Non-Covalent Peptide Assembly: The Latest News
November 3rd, 2016
Academic Learning Commons room 1201
5:30 – 6:40 pm
Michael T Bowers
University of California, Santa Barbara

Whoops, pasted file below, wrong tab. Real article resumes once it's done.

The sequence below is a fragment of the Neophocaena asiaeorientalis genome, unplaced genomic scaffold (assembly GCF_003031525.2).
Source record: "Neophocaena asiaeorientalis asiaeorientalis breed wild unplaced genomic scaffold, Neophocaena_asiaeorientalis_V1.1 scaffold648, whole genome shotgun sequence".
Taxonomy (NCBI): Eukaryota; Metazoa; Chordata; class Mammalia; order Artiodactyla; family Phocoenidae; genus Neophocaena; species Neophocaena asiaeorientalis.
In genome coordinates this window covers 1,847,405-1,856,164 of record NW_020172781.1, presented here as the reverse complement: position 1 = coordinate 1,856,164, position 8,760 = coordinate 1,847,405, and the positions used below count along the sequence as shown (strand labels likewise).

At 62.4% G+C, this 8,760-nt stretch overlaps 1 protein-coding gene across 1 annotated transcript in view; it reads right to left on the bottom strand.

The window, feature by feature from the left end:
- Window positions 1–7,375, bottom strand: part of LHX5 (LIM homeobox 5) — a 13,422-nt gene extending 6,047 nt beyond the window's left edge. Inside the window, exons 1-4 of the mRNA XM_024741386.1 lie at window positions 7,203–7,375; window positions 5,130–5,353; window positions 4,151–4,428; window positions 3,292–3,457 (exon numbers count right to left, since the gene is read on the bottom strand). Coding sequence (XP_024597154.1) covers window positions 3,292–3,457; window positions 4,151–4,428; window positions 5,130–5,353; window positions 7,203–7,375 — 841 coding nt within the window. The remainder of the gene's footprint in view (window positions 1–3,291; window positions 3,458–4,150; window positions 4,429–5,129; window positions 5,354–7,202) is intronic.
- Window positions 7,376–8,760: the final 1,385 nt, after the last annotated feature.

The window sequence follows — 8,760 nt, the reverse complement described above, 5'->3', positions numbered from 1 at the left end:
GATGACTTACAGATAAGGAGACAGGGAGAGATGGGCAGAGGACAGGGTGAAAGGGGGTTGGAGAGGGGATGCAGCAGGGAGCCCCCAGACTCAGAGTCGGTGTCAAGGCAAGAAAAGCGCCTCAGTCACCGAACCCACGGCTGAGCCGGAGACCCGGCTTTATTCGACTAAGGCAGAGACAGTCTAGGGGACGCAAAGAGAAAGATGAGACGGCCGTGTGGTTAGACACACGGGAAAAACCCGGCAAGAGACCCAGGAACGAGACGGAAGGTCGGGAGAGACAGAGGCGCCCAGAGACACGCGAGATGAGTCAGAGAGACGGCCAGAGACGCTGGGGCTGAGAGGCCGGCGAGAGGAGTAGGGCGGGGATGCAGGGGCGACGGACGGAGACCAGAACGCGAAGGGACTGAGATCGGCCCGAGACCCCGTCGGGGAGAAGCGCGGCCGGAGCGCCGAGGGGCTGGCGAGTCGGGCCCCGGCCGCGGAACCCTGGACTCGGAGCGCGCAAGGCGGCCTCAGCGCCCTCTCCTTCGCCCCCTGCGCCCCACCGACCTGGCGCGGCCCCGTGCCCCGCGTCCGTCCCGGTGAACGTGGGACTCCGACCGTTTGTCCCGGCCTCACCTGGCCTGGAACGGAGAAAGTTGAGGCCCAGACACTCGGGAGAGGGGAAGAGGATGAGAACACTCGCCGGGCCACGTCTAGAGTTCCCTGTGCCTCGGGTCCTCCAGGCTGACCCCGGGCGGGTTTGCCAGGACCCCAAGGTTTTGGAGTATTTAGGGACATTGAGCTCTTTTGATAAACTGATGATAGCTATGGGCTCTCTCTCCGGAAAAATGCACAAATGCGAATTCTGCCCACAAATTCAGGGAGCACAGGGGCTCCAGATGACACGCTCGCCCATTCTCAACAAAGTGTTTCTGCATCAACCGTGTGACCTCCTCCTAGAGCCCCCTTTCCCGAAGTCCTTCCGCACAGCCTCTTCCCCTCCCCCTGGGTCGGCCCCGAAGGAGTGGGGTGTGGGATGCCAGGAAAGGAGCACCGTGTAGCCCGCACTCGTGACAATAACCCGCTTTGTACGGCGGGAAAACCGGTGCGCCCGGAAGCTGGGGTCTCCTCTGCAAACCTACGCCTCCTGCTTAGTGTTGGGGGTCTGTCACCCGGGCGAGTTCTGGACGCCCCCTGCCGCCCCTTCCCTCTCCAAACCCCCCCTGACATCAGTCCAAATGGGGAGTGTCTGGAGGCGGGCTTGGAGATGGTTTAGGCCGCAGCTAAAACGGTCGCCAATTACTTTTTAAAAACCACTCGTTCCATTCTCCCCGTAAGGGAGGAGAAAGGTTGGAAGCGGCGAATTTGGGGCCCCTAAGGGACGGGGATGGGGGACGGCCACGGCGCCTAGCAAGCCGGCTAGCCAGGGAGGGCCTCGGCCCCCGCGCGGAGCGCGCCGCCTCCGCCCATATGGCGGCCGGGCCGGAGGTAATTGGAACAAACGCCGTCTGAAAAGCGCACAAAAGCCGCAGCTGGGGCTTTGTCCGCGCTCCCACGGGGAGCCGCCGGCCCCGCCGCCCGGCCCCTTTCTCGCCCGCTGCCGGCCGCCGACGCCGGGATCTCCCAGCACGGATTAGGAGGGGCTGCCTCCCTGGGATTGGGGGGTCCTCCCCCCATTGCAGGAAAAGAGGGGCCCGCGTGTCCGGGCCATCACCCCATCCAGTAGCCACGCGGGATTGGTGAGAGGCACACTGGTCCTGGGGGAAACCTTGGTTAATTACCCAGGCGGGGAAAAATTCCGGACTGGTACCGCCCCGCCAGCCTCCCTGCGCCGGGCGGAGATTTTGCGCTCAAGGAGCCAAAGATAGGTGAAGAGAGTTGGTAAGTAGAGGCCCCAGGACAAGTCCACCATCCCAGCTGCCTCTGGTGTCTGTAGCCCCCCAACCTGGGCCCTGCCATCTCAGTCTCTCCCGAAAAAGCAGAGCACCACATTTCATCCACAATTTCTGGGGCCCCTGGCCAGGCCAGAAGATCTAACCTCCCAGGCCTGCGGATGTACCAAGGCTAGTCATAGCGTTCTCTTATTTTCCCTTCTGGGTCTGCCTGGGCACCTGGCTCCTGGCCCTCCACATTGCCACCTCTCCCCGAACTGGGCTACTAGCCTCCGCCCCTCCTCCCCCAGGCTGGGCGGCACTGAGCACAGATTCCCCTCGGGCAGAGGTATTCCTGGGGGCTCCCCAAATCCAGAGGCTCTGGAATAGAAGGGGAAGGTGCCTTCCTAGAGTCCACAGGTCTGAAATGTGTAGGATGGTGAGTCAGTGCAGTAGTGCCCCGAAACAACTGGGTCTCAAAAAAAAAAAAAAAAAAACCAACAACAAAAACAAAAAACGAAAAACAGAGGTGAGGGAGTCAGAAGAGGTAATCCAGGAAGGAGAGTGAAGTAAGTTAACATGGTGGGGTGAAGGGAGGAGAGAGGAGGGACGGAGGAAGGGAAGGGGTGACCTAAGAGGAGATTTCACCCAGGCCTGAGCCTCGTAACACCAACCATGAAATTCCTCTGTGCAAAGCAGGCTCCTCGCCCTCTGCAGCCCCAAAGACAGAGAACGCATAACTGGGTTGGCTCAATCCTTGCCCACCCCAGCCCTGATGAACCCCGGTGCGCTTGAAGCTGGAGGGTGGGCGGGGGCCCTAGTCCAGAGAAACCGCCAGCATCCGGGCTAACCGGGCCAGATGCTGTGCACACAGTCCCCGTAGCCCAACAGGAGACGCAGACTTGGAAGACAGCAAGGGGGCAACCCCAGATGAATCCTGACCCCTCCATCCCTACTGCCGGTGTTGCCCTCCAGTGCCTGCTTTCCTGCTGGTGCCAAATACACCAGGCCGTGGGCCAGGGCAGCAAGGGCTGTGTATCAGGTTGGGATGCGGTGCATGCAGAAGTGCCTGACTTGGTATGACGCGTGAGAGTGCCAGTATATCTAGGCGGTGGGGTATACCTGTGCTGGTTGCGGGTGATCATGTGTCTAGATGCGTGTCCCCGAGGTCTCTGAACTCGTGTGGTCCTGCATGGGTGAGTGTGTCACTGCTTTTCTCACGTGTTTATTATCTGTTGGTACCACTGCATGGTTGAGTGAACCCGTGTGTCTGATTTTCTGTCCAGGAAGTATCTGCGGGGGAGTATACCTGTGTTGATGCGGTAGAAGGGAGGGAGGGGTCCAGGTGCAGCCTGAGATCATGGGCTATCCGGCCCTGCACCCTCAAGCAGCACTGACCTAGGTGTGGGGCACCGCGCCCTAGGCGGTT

Nearly all important biological processes involve non-covalent binding between various biopolymers. Sometimes these processes become aberrant and instead of facilitating cellular function they lead to serious disease. One important family of such disease prone processes are those that undergo amyloid formation. In amyloid systems peptides or proteins first natively assemble and then over a system dependent size range undergo a transition to a beta sheet structure that rapidly adds monomer until fibrils and plaques are formed. Prominent diseases that result are Alzheimer’s disease, Parkinson’s disease, Type 2 Diabetes, various prion diseases and many others The principle monomer species responsible for these diseases have been determined, as have the end point fibrils and plaques. However in recent years it has been discovered that it is the early oligomer states of the assemblies that appear to contain the toxic agents. Traditional analysis methods are ineffective in studying these species since they exist in a dynamic growth environment. Hence individual oligomers cannot be isolated and spectroscopic methods can only report average oligomer properties in systems where the oligomer distribution is not known. In this talk we will apply ion mobility methods (IMS-MS) to the amyloid formation problem. We will demonstrate that individual oligomers can be isolated and structurally characterized and oligomer distributions obtained. Our interests are both practical and fundamental. Data will be presented on the peptide responsible for Alzheimer’s disease and the structure of the toxic agent identified and its formation and reaction dynamics revealed. On the fundamental level we will report data on a number of model systems that for the first time validate the Amyloid Paradigm. Multiple experimental methods will be employed including IMS-MS, ultra high resolution AFM and IR spectroscopy of size and shape selected oligomers.